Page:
Re: “B.C. adjusts log export policy,” Jan. 18.
B.C. exports logs to other countries because they can produce more value from this timber than we do. For example, offshore markets will pay $90 per cubic metre, while in B.C. it sells for $50.
Countries with strong forest-products economies import more logs than they export. Sweden’s strong forest economy in 2008 imported 5.8 million cubic metres, and exported 2.5 million.
In 2011, B.C. log exports were 6.9 million cubic metres, or about 10 per cent of our total volume logged. B.C. in this year imported an insignificant 37,000 cubic metres.
The weaker our forest economy, the more logs we export. Coastal pulp mills have permanently closed at Port Edward, Kitimat, Ocean Falls, Campbell River, Gold River, Tahsis and Woodfibre. For every pulp-mill closure, three sawmills permanently close.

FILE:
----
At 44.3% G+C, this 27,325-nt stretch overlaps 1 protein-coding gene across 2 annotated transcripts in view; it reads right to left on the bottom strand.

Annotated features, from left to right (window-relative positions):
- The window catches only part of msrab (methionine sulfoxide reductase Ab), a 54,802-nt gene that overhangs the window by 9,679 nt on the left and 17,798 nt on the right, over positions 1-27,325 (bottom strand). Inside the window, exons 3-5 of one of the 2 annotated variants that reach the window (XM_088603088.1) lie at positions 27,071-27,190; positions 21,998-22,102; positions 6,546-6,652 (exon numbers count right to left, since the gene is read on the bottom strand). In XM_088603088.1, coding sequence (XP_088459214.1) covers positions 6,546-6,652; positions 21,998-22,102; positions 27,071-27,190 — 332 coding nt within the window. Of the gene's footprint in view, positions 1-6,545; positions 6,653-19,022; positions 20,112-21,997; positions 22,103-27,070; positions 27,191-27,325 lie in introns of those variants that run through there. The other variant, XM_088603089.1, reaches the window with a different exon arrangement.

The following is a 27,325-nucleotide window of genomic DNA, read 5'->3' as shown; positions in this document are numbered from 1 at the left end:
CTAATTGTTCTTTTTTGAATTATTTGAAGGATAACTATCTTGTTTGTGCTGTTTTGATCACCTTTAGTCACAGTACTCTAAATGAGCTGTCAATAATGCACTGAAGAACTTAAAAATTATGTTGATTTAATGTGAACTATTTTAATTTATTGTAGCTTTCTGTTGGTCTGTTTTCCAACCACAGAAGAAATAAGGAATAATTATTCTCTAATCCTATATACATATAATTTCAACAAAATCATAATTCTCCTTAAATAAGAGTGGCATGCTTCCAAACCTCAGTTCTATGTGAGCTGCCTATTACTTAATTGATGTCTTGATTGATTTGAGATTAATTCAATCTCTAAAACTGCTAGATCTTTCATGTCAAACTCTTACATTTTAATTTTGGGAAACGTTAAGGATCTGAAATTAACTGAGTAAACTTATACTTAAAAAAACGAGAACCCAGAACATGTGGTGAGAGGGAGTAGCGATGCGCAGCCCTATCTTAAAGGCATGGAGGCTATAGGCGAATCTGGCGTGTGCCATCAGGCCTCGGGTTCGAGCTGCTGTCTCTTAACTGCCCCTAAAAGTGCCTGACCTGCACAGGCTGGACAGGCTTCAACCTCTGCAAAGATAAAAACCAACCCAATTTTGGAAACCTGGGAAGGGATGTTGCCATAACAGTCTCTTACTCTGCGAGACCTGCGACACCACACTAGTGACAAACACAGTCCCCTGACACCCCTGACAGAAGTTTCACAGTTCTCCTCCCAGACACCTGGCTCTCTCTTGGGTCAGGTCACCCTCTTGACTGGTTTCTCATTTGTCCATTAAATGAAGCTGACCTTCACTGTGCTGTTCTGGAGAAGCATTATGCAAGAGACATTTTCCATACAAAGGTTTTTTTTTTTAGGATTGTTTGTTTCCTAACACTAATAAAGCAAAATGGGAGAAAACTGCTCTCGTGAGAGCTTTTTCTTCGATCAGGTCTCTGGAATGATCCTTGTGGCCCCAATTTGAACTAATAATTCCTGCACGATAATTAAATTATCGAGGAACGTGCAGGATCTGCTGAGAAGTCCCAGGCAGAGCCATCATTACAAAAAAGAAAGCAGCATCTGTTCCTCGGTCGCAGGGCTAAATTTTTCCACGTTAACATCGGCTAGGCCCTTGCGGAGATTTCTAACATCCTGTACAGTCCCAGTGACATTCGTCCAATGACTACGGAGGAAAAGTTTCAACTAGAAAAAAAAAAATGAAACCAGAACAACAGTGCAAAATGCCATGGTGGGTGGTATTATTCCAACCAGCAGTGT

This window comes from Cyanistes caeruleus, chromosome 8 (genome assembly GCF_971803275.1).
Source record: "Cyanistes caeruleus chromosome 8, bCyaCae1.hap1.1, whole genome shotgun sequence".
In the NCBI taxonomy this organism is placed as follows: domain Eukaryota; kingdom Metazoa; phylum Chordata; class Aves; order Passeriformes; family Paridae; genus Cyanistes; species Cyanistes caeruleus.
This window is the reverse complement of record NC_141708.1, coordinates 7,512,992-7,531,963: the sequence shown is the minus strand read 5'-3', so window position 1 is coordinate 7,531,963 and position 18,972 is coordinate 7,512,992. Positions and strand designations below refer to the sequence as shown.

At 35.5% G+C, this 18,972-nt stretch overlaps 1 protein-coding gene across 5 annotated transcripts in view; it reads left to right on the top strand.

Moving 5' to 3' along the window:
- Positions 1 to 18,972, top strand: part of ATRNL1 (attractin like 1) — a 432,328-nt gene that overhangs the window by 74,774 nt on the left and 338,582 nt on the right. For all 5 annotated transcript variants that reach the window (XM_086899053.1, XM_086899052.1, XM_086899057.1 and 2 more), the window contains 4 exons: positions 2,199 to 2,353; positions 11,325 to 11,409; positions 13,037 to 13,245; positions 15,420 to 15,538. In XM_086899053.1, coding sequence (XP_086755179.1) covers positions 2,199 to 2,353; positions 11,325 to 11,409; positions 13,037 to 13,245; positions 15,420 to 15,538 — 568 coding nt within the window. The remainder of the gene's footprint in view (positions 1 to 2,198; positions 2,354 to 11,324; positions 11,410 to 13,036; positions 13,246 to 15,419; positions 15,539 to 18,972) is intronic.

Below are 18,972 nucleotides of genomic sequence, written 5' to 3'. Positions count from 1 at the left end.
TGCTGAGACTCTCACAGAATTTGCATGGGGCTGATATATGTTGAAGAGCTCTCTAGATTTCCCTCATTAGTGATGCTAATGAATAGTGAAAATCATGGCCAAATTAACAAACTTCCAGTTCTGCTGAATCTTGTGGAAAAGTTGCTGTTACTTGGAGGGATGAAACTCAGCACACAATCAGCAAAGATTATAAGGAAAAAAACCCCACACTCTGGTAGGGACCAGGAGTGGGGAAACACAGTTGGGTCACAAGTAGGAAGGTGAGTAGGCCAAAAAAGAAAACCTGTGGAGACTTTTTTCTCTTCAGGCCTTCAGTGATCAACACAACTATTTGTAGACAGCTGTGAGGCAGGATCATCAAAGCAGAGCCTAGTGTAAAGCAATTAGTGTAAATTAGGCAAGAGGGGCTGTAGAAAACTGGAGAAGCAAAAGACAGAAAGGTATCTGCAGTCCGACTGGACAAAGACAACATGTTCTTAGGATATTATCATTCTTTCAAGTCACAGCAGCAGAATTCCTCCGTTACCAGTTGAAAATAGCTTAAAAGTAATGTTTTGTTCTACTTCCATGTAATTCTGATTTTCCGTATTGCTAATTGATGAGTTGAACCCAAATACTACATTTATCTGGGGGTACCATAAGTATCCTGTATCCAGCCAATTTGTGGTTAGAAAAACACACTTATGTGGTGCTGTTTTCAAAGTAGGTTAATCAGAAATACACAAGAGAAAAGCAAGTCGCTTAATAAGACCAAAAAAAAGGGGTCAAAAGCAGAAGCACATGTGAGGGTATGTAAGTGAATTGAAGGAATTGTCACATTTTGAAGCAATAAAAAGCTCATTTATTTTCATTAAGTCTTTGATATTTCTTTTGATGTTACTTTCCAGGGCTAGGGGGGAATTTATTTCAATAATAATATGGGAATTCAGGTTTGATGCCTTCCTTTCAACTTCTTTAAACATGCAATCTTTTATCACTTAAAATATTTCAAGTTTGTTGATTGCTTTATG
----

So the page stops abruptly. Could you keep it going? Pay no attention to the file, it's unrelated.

When B.C. has a strong forest economy, the incentive to export logs will be reduced.
Policies for a strong forest economy will include growing high-quality wood and an increasing supply of valuable timber to attract investment; selling domestic logs at competitive prices so local mills have access to the logs they really want in the desired species, grades and sizes — and predictable quantities; and manufacturing high-quality forest products, in high demand, to sell in global markets.
If we do not control our own destiny, someone else will.
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